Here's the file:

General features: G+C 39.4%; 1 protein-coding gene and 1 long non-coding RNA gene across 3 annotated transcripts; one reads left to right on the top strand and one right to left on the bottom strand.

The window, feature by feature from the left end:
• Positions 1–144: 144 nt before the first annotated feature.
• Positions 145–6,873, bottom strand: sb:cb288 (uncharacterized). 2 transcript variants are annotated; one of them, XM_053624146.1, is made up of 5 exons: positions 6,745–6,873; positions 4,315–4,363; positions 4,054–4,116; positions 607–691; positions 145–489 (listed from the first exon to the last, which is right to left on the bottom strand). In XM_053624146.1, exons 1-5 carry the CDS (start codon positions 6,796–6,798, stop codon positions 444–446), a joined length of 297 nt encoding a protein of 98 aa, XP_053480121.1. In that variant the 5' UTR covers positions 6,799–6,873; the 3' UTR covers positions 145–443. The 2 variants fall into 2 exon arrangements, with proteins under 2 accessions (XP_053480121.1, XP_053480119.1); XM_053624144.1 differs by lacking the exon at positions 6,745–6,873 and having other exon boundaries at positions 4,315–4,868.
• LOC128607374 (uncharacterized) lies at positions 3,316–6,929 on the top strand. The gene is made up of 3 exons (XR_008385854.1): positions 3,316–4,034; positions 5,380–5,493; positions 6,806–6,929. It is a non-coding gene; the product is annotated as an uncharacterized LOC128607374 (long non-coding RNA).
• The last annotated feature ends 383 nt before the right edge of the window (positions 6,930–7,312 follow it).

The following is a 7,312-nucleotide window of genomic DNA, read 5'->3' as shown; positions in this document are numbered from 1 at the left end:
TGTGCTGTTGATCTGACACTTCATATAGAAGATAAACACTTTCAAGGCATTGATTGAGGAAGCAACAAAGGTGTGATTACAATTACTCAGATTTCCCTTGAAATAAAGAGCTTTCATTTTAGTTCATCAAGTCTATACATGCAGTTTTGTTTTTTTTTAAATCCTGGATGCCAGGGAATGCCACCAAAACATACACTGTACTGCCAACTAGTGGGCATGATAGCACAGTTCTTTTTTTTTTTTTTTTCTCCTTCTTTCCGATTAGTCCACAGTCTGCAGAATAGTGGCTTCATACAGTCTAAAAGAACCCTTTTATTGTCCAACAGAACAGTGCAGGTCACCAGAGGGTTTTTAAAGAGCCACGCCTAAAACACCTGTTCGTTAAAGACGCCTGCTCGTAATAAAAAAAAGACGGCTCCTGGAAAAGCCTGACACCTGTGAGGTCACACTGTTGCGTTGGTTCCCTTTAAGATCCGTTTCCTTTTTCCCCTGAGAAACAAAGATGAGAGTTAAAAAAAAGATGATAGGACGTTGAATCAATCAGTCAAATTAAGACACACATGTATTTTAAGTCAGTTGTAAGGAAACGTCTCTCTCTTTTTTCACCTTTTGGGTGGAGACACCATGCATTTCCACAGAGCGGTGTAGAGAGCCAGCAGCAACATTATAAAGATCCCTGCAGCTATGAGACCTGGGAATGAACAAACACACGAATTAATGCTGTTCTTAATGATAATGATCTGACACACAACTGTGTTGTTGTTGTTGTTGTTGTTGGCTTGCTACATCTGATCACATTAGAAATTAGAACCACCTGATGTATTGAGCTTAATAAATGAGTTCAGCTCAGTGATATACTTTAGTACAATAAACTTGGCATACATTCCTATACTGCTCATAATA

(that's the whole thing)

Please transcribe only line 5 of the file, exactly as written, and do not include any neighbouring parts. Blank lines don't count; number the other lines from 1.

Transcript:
• LOC128607374 (uncharacterized) lies at positions 3,316–6,929 on the top strand. The gene is made up of 3 exons (XR_008385854.1): positions 3,316–4,034; positions 5,380–5,493; positions 6,806–6,929. It is a non-coding gene; the product is annotated as an uncharacterized LOC128607374 (long non-coding RNA).